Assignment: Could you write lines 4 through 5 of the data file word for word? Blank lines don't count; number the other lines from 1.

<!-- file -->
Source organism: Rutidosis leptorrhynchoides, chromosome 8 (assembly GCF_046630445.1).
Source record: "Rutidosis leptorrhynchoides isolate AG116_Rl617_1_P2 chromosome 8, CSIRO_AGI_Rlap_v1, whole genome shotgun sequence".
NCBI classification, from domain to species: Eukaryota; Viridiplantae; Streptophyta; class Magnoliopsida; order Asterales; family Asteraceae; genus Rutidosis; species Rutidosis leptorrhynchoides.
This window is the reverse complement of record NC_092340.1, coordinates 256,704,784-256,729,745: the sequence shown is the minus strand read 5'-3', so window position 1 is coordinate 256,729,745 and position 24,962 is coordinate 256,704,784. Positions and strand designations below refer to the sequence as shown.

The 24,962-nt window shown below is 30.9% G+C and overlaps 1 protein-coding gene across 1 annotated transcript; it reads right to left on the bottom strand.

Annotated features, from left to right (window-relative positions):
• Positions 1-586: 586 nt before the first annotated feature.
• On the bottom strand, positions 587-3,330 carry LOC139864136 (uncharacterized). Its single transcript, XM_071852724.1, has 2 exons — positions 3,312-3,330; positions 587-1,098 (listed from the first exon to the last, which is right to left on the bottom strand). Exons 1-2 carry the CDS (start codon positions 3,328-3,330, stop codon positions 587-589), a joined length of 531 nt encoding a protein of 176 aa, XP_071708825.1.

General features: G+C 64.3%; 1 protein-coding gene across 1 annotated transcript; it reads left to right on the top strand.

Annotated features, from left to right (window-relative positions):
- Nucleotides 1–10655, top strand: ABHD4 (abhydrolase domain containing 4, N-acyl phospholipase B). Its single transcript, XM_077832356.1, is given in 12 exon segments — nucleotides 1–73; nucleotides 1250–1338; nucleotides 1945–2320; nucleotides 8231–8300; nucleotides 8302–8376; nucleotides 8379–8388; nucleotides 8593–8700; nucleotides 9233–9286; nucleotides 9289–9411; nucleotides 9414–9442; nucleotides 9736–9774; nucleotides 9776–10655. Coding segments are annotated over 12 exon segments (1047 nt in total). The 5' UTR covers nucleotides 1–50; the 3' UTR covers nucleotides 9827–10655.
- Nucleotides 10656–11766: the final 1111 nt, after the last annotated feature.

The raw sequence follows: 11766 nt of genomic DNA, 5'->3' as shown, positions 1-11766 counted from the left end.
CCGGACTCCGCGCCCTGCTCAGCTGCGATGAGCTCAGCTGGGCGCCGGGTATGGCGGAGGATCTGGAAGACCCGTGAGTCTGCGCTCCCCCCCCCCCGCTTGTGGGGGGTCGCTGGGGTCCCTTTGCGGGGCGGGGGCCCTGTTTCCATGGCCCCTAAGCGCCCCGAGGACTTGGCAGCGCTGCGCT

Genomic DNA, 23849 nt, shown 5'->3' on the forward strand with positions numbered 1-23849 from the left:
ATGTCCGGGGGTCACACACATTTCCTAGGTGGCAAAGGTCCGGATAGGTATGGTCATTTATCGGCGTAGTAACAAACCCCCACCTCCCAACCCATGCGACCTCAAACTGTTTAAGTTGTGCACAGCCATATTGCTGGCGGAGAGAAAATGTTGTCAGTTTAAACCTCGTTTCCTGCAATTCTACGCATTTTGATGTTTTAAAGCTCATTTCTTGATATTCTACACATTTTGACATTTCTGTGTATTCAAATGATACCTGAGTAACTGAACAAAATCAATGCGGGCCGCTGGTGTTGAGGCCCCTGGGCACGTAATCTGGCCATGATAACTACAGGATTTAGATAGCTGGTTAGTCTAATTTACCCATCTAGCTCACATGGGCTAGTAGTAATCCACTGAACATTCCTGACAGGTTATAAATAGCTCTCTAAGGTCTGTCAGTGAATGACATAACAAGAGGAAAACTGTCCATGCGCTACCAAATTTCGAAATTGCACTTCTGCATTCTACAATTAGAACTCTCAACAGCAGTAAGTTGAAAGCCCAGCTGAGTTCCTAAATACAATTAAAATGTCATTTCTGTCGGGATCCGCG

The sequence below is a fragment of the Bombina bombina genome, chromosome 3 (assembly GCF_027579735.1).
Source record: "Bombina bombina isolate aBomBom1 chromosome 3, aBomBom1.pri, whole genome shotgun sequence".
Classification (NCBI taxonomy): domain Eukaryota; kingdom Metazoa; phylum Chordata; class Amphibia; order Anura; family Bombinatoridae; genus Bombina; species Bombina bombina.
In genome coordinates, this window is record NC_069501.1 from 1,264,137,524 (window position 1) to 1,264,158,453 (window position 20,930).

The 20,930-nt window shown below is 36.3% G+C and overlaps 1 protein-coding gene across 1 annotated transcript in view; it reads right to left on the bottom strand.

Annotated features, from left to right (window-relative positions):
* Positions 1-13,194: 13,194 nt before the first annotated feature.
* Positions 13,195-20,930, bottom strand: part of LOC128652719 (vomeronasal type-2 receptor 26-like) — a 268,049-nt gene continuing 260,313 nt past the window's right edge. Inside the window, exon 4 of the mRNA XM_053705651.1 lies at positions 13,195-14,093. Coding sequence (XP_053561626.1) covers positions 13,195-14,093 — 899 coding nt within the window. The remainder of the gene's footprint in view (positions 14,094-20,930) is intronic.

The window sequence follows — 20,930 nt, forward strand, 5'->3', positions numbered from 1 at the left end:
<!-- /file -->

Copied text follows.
This window is the reverse complement of record NC_092340.1, coordinates 256,704,784-256,729,745: the sequence shown is the minus strand read 5'-3', so window position 1 is coordinate 256,729,745 and position 24,962 is coordinate 256,704,784. Positions and strand designations below refer to the sequence as shown.

The 24,962-nt window shown below is 30.9% G+C and overlaps 1 protein-coding gene across 1 annotated transcript; it reads right to left on the bottom strand.